Melanie had explained to Paul that I was not acting right. Paul was pretty sure that I had suffered altitude sickness. He knew if I would be able to get to lower altitude and take it easy for a few hours I would be fine. I don’t remember much of the first few miles with Paul. I recall looking at my watch and seeing 18 hours 18 minutes being counted, which put us at 11:18PM. I recall doing the numbers again in my head, splits needed. I told him if we can reach 70 mile point before 1 AM, we only need to do 3 miles per hour to make it before the cut off. He asked me to repeat what I had said. He asked me how I was feeling. I told him that except for my right ankle/foot, I was feeling great. Then Paul started to laugh. He said that I had been rambling for the past hour or so and he had to hold most of the conversation. My mind had cleared and I was back in the race! It was really amazing.

I continued to have difficulty running downhill, especially with my foot taped so tightly. I was able to put a burst on the dirt road that lead to the river crossing at Rucky Chucky, and the to power walk the hill up to Green Gates. Somewhere around the 90 mile mark, I told Paul that we needed insurance. I asked him how fast he could run. I started to run, fast. I ran pass many runners. Paul asked if I saw their faces, I didn’t even try to look. My ankles hurt so bad, all I wanted to do was run fast and get as many miles in before it gave out completely. We made it to Highway 49, after passing many runners who were left wondering where we came from. Paul estimated we were running at about a 7:30, which seems fast when you are on a trail 90 miles into a race.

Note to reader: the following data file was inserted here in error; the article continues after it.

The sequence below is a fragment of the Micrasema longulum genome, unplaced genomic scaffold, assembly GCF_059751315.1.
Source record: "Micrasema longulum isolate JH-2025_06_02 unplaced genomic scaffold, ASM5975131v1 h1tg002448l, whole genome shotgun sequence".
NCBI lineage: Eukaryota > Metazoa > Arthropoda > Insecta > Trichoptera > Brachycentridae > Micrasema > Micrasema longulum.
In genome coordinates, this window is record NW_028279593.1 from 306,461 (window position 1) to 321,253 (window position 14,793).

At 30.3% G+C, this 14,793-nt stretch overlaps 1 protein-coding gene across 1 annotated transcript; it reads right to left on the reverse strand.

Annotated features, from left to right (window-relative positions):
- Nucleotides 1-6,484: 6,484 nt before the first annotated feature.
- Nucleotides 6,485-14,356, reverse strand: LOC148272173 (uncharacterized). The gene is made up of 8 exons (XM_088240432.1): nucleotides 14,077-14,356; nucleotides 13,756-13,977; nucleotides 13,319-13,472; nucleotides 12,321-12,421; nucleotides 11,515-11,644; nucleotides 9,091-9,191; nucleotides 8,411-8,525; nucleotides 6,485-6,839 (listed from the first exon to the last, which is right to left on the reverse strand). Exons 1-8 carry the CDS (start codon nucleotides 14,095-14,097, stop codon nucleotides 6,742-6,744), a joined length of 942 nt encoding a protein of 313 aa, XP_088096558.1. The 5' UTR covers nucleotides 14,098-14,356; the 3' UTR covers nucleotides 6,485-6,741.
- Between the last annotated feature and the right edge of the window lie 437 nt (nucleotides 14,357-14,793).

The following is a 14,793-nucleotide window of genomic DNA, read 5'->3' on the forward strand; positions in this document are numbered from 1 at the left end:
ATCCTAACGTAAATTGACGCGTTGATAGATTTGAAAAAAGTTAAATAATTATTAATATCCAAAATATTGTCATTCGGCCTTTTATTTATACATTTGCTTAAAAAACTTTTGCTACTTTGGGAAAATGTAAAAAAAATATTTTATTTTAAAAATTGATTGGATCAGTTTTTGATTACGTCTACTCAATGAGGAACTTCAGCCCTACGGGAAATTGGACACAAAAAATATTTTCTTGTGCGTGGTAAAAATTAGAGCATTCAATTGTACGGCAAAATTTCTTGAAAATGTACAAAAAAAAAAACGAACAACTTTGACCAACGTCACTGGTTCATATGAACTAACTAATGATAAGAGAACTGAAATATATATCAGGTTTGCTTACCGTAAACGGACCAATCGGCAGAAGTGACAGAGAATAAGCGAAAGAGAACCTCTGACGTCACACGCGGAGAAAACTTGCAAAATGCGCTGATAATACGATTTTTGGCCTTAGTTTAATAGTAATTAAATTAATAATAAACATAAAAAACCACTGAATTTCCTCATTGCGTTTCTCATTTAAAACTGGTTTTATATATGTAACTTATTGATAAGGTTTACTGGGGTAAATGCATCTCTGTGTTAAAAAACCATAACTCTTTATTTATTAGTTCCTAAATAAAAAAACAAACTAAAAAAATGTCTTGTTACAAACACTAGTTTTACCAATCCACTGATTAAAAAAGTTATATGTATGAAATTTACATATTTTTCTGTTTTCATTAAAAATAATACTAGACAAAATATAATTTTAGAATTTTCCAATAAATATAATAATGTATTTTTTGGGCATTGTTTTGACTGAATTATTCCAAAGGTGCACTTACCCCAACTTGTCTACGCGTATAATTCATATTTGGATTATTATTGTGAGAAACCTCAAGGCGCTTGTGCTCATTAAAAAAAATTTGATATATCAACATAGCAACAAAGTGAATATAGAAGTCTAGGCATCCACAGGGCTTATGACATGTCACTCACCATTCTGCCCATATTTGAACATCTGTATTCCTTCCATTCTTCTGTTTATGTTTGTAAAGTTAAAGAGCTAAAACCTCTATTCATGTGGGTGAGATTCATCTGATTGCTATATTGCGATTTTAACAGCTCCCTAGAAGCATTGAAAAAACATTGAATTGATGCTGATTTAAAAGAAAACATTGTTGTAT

I was able to make one stronger surge up a hill, destroying a few more runners, crossing over a meadow and down a long trail towards No Hands Bridge, until I fell again. Once again I caught my foot on a root. After this fall, I was only able to run short bursts of a few hundred feet at a time. Fortunately we were at the 94-95 mile point.

Paul and I power walked up past Robie Point, towards the Placer High School track and the finish. About a mile from the track, my friend Ken Crouse came and took pictures of Paul of me. Ken has run the WS twice and it was very nice seeing him and talking with him as I approached the stadium.

As I entered the stadium, I gave one last burst. My name was announced and photos were being taken of my new friend, Paul and me. I asked if anyone was closing and he told me that I needed to pick up my pace. There were 4 people on the track! I was flying and pictures showed both feet off the ground.

I finished at 28 hours 32 minutes 12 seconds, in 246 place. Tim Tweitmeyer, who had run the race in 18 hours presented me with a medallion and hung it around my neck. I was a member of the WS club. A finisher!

I was immediately led away for a medical evaluation of blood pressure, weight and blood testing. The testing is to determine risk of renal failure by measuring the CPK protein. Almost every year people end up at the hospital after this race with renal shut down. Melanie and my friend Ellen, who I had not seen since 1999, came over to me. Ken, Paul and his wife Christina all gathered around. Christina was so moved she asked if she could give me a hug. (She did, despite my 100 miles of perspiration and trail dirt.) The emotions at that moment were overwhelming.

I sat on the ground, in the shade, enjoying a Coke and for the first time in 28 hours, not moving!

And I thought of all those people back home who had there fingers crossed and held up prayers that I would make it. And I thought of the 88 year old friend who told me that she was so proud of me for trying. I sat there at the finish, realizing it wasn’t the destination that was important, but the endless training and continuous struggle on the trail to get there. And I thought how blessed I am to have all these friends and family that shared in this experience….

One final note: Marcia finished with a 27:37 and was 208th place, out of 400 starters, 318 finishers. She is a great trail runner, a fantastic training partner, and a very special friend.